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Ferret Care

By: Dr. Lani Steinohrt

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The strong odor of ferrets is primarily due to the influence of sex hormones on the glands in their skin. Castrating males and spaying females will usually control this odor, but your ferret may still have a slight musky scent.

Bathing your ferrets once or twice a month, as well as frequent laundering of their bedclothes will help control this odor. Use a mild cat or ferret shampoo no more frequently than once or twice a month. Bathing in excess will strip their hair coat of its natural oils and shine, and will not control the odor any better.

Another very objectionable, but short-lived odor is excreted from the ferrets' scent (anal) glands during times of excitement or fright (as occurs with dogs and cats). These glands may be removed if deemed necessary. The removal of these glands (descenting) WILL NOT make your ferret odor free. This surgical procedure may also have complications such as fecal incontinence. Most ferrets sold in pet stores in the United States are already neutered and descented. Some breeders will put one or two tattoo "dots" on the flap part (pinna) of one of their ears to indicate the procedure has been done. Other breeders do not. Just because your ferret does not have the tattoo dots does not mean he/she has not been neutered/spayed or descented.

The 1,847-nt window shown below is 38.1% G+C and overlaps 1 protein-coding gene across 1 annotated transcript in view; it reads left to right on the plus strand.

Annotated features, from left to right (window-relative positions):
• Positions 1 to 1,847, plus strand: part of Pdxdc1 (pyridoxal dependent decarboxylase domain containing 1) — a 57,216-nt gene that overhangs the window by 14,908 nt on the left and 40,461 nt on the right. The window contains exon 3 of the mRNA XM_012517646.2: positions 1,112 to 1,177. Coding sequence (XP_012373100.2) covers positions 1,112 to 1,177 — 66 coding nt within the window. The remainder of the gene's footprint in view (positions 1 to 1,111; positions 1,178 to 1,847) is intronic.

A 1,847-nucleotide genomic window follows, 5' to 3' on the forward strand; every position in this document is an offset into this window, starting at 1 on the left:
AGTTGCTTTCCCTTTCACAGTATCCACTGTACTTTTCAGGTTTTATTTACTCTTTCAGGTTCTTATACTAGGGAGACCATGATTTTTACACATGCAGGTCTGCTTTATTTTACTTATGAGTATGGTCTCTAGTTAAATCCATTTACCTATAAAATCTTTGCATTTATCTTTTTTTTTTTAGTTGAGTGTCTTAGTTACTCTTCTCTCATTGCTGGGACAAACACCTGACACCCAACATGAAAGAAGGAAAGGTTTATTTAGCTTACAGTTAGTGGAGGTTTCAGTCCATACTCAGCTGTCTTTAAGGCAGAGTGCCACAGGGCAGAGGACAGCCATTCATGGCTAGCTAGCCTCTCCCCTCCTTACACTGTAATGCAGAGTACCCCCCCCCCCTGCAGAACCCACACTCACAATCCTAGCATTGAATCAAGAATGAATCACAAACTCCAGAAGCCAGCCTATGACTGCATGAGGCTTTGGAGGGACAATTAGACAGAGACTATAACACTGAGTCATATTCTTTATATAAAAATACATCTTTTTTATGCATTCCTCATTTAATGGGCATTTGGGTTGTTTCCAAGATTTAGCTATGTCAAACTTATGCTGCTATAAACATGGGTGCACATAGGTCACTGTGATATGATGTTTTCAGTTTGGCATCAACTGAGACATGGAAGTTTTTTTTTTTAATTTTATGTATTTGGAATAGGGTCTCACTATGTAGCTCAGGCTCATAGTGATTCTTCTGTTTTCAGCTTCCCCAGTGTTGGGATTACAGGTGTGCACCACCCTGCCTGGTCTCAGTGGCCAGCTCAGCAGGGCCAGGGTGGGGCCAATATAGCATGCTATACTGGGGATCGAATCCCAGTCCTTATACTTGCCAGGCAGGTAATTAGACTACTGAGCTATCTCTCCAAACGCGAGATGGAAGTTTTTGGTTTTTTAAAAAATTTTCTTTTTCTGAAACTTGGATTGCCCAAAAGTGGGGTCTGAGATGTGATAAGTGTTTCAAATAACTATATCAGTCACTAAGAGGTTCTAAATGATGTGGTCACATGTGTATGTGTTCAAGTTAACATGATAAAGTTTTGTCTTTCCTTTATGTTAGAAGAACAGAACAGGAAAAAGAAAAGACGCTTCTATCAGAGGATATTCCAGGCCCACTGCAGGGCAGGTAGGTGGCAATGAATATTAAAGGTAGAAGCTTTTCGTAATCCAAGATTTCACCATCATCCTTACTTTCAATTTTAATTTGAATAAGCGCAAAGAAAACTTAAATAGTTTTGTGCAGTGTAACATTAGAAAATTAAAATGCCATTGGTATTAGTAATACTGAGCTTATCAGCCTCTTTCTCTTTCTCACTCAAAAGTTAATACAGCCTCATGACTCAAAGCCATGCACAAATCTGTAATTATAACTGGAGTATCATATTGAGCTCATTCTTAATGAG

Nutrition

The exact nutritional requirements of ferrets have not been determined as has been done through feeding trials with other pets. We do know that ferrets are strict carnivores that depend primarily on digestible meat protein and fats for their dietary requirements. A pet ferret's maintenance diet should be 18-20 percent fat, 30 - 35 percent crude animal protein with minimal complex carbohydrates and fiber.

Adequate diets for ferrets include commercial ferret diets (Totally Ferret and Marshall Premium Ferret diet, Purina/Mazuri Ferret Chow), and premium kitten foods such as Science Diet and Iams. Meat or poultry, or meat and poultry meals and other by-products should appear first on the list of ingredients on the diet packaging. High levels of plant protein have been associated with urinary stones in ferrets. Unfortunately many inexpensive grocery store brand cat foods contain plant protein and should therefore be avoided.

A dry ration of high quality food is preferred over a canned product. For added fat, use a commercially available fatty acid supplement such as Linatone. This can be given daily at 1 ml per ferret. Domestic ferrets are often prone to hairballs. A cat hairball laxative paste may be given every two to three days as a preventive.

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